Like the scrumptious cheese toast I wrote about some time back that still takes me back to a simpler time in life, Sodhi is another preparation that had quite slipped my mind until a few months back when one of my sisters mentioned it.
Growing up, it was one of my favourite options served for lunch with hot, steaming rice. I can’t quite put my finger on what exactly I love about it. It’s a super simple recipe but packed with flavour and personality. Comfort food at its best!
This dish is not even of Indian origin, it comes from Sri Lanka. I’ve looked up Sodhi recipes online in recent years, and realised it is made even with non-vegetarian ingredients. Being from a pure vegetarian household, I never knew the recipe was so versatile that it worked for both vegetarian and non-vegetarian versions.
The other interesting fact about this dish is that according to Appa, Sri Lankans traditionally make it when the son-in-law of the family is visiting. It is reserved as a special dish for what is treated as a momentous occasion. Much later in life, I wondered if this is why my parents learnt how to make it, since they had five daughters, and consequently five son-in-laws to pamper!
The flavour profile of Sodhi (as Amma and Appa made it) is mild. It is coconut-milk based with mild spices and finished off with lemon juice to cut through the richness of the coconut milk. The online recipes I’ve read have more ingredients that have led me to conclude the original Sri Lankan version is probably way more spicier and punchier than what we make.
What makes this and anything else my Amma and Appa made together in the kitchen was their teamwork and coordination in the kitchen. More on that another day, but right now I can safely say growing up, most of the food we ate was the result of joint effort from both Amma and Appa.
If you’d like to try the Amma and Appa version of Sodhi, here’s how they made it. This would serve a family of four to six people.
Take 1/2 cup of moong dal and dry roast it in a kadai. It will give off a nice nutty fragrance. You don’t need to wait for the dal to change colour. As soon as you get a whiff of the toasty fragrance, transfer it to a large cooking vessel (where the rest of the ingredients for sodhi will go as well) and cover with a cup of water to let it soak.
While it soaks (doesn’t need too long), chop up some mixed vegetables. Following Appa’s lead, I typically make this with potatoes, french beans, carrots, peas, cauliflower and cabbage. Wash the vegetables (about two and half cups) and add to the vessel where the moong is soaking. Add maybe half a cup of water more (if you tilt the vessel slightly, you should be able to see the water but it should disappear when the vessel is no longer tilted, that’s my yardstick for the right amount of water), salt and turmeric powder. Cover this dal-vegetable mixture and cook on a medium to low flame on the gas stove. Alternately, I use an electric rice cooker sometimes to steam it so I don’t have to keep an eye on it constantly.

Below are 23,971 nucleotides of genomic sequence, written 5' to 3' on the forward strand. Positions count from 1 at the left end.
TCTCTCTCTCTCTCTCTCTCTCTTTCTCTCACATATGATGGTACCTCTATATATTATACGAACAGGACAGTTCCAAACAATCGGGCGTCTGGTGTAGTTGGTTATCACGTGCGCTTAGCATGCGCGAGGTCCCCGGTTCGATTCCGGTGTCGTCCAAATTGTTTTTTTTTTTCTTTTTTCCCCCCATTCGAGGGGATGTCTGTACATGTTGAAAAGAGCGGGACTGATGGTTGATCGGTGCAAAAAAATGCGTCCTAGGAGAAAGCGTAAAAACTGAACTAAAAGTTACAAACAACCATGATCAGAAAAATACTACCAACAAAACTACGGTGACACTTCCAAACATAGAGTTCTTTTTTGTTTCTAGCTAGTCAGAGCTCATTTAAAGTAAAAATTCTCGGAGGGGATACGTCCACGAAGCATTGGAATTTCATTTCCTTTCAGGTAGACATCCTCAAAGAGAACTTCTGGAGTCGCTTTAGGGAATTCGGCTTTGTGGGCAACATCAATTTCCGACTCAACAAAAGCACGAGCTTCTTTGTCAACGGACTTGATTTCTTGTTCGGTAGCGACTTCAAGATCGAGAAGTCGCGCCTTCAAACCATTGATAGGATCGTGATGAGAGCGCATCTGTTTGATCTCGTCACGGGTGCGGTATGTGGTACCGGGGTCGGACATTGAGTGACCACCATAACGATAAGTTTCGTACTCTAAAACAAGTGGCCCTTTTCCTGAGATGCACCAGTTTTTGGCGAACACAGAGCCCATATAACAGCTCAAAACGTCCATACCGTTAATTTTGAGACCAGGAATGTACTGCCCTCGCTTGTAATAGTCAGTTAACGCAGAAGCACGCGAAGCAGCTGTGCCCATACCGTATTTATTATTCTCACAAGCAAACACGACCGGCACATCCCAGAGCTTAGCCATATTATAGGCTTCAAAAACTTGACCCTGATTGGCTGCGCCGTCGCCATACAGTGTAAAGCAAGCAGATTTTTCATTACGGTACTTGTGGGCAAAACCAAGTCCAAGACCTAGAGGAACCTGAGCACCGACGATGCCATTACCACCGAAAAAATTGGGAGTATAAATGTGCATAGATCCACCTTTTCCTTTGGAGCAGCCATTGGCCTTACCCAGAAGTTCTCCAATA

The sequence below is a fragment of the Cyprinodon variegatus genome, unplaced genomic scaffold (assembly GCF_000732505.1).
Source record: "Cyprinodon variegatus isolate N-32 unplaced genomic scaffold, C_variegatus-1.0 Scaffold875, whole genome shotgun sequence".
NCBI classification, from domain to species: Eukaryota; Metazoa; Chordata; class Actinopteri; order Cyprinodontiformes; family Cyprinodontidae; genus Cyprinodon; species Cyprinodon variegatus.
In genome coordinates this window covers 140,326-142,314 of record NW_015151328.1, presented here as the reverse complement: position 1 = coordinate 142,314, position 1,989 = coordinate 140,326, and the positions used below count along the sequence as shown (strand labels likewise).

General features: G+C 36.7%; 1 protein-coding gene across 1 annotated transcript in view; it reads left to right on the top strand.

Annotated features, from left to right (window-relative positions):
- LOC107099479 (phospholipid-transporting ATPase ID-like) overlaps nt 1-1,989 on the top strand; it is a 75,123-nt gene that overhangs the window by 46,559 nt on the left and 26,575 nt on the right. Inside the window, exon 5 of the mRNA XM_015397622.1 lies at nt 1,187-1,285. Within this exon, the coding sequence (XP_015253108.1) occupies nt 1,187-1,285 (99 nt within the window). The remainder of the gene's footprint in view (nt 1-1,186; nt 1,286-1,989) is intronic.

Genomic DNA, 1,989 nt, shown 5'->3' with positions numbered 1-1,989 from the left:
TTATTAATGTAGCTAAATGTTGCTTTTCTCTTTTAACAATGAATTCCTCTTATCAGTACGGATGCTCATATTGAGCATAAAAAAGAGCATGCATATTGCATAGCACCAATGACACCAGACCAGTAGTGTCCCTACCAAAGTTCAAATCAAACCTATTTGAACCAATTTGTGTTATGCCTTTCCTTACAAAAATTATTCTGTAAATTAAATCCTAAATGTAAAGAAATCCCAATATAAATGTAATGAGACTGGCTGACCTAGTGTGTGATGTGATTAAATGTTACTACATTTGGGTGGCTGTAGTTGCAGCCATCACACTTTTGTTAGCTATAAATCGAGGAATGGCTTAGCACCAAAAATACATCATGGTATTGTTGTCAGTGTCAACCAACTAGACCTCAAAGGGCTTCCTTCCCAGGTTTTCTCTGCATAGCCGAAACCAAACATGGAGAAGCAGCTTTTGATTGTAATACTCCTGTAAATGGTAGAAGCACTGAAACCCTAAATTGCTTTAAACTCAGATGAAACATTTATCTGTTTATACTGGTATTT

When the vegetables are halfway cooked, grind ginger and green chillies and add to the veggies and dal. Mix well. This is the only spice added to the Sodhi, so if you’d like a kick in your Sodhi, here’s where you need to up the spice levels.
While the veggies and dal are cooking, halve some cashews and finely chop one medium onion. Take a couple of teaspoons of ghee in a kadai and saute the cashews and onions till the onions are lightly browned.
Once the vegetables and dal are cooked, add a cup of thick coconut milk and simmer for a few minutes. I buy any organic brand that is available. Amma and Appa though took the effort of making the coconut milk from scratch, taking the Sodhi to a whole different level of freshness.
Turn off the stove, squeeze the juice of one large lemon into the sodhi. Add the onion and cashew garnish and some finely chopped coriander leaves. Mix well.
I’ve realised that adding the onion this way gives a much milder effect of onion flavour compared to if it was cooking with the vegetables and dal since the beginning. It’s one of the things I love about this dish.
Serve with hot, steaming rice! With or without a son-in-law to pamper, the dish is delicious and heartwarming!
I could not quite remember how exactly Amma and Appa chanced upon this dish. I had always assumed it was during one of Appa’s many travels he undertook while his business was still growing in the 60s and early 70s when I had not yet even made an appearance in this world. Recently I asked my sisters if they had any recollection of the origins of this particular recipe.
It turns out when Amma and Appa first came to Bombay, they had a Tamilian neighbour in the old Bombay area of Kalbadevi where they started their life. This neighbour is the one who shared the recipe with Amma. Once we moved out of Kalbadevi into the suburbs of Andheri, we completely lost touch with this neighbour with whom my sisters say we were very close. I suppose the lack of a telephone and other means of contact within the same city would have added to the challenge of continuing to keep in touch.
But what is amazing is that some fifty-three years later, the recipe she shared stayed in all our memories and continues to be a family favourite to this day.
With small gestures like sharing a recipe, we land up creating a powerful memory of ourselves that endures the ravages of time! Here’s to life bringing us in touch with special people who share special recipes that ensure they are always fondly remembered every time we cook that recipe.
And the hope that we too, are remembered in the same way by someone, somewhere – cooking a recipe that we shared years ago!